Howard Tate 


Funny how picky we get with our cult heroes. Were Otis Redding discovered to be alive somehow, it would only be a matter of time before somebody convinced him to record new material, and predictably, we the geeks would say, "I liked his early works better." Hey, it's not our fault that old music sounds warmer. The human ear is an analogue instrument -- it was meant to hear textures, not encoded signals. So often we check in to see what old souls bring to the new format only to discover that innovation sucks the soul out of timeless music.

That said, go out and get your hands on the new Howard Tate album immediately. It's like the '80s and '90s never happened.

Howard should have been right up there with Otis. Tate's epic 1966 long-player Get It While You Can (Verve) put him on the cult hero map right before he fell off it. One day he just disappeared. For many years, everyone who knew Tate thought he was dead. (See "Soul Survivor," September 25, 2002.) In 2001, he was recognized in the produce aisle of a New Jersey grocery store and informed that legions of vinyl junkies worshipped him. Soon, the offers came in from three continents, and Tate was reunited with his old partner in songwriting, Jerry Ragovoy (who penned "Time Is on My Side," covered by the Rolling Stones).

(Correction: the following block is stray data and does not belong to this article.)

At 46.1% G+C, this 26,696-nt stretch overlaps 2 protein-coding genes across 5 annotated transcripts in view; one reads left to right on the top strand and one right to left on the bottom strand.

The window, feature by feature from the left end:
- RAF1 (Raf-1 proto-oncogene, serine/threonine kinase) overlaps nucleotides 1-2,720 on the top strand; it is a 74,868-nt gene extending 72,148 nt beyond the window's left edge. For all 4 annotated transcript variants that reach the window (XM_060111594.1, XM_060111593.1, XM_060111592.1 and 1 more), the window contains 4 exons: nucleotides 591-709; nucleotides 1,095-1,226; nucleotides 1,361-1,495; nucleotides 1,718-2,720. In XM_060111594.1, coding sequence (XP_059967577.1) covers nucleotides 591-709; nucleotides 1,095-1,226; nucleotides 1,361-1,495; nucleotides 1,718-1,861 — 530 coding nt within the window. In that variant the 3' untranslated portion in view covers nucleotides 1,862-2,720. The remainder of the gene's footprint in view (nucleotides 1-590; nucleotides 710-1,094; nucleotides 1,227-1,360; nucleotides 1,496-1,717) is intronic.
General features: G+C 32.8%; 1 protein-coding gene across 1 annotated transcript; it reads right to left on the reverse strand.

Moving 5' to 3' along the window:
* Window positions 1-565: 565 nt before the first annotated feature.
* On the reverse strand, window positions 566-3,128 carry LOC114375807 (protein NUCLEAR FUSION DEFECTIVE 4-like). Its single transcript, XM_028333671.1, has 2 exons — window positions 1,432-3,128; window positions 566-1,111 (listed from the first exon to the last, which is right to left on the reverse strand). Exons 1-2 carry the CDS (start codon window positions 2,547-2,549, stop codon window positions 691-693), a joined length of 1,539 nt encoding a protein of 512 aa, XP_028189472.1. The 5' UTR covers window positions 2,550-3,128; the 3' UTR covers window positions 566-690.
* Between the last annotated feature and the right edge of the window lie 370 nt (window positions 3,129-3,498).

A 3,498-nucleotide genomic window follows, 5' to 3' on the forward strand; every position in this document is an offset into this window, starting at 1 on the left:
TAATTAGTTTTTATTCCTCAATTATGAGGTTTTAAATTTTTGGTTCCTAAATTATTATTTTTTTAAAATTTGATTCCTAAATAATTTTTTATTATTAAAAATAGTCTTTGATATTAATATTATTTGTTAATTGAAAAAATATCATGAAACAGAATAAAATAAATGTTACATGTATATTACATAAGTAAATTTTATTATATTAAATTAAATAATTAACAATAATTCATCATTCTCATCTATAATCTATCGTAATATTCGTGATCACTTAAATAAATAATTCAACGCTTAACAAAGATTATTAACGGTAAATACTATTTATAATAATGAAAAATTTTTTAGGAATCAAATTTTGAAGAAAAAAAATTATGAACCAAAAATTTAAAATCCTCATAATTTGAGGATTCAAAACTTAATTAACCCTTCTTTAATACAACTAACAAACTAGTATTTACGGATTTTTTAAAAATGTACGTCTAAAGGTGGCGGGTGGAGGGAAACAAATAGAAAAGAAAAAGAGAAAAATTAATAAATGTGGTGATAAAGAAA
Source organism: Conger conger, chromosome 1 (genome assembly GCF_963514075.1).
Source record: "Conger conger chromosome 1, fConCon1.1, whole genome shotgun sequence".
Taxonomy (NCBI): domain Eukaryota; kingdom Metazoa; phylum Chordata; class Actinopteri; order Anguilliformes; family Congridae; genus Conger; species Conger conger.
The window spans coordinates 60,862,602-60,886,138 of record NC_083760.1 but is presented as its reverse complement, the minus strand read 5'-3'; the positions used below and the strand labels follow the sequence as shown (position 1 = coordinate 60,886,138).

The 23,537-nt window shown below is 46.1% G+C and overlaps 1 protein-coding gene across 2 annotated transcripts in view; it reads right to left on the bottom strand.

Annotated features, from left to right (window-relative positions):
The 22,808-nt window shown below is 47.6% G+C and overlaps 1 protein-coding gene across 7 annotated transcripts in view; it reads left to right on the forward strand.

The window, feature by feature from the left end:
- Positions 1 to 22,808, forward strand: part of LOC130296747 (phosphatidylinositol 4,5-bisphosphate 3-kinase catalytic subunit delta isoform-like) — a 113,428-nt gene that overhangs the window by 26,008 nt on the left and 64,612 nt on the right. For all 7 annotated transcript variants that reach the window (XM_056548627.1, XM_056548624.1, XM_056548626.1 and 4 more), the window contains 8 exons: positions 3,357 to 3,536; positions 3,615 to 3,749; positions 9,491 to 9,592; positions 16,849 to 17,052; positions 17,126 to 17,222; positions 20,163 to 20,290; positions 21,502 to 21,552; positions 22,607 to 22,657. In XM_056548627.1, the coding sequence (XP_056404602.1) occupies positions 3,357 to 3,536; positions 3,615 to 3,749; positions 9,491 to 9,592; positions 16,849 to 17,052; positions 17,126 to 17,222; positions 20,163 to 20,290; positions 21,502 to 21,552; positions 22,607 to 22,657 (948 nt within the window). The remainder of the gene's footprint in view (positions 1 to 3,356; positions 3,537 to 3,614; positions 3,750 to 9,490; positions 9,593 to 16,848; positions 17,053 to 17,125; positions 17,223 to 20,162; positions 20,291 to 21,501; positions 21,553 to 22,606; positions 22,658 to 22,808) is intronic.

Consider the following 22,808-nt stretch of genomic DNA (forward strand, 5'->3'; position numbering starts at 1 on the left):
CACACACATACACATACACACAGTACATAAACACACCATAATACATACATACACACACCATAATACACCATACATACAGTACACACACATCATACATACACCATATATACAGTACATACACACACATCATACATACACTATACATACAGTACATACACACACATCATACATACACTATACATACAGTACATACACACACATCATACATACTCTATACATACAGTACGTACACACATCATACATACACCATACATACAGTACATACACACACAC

The ripened fruits of their reunion thrive on Rediscovered. Nearly nothing has been lost. Tate's voice sounds more seasoned and elastic than his early recordings -- a healthy religious lifestyle preserved his golden voice. He inflects falsettos that would blow a normal man's throat to pieces, all the while letting loose the floodgates on unsung years of love and pain. With the Uptown Horns behind him, Elvis Costello collaborating on one track, a cover of Prince's "Kiss," a stripped-down reprise of his 1966 title track (once covered by Janis Joplin), and a warm, vintage tone throughout, this is how classic soul music should sound today.


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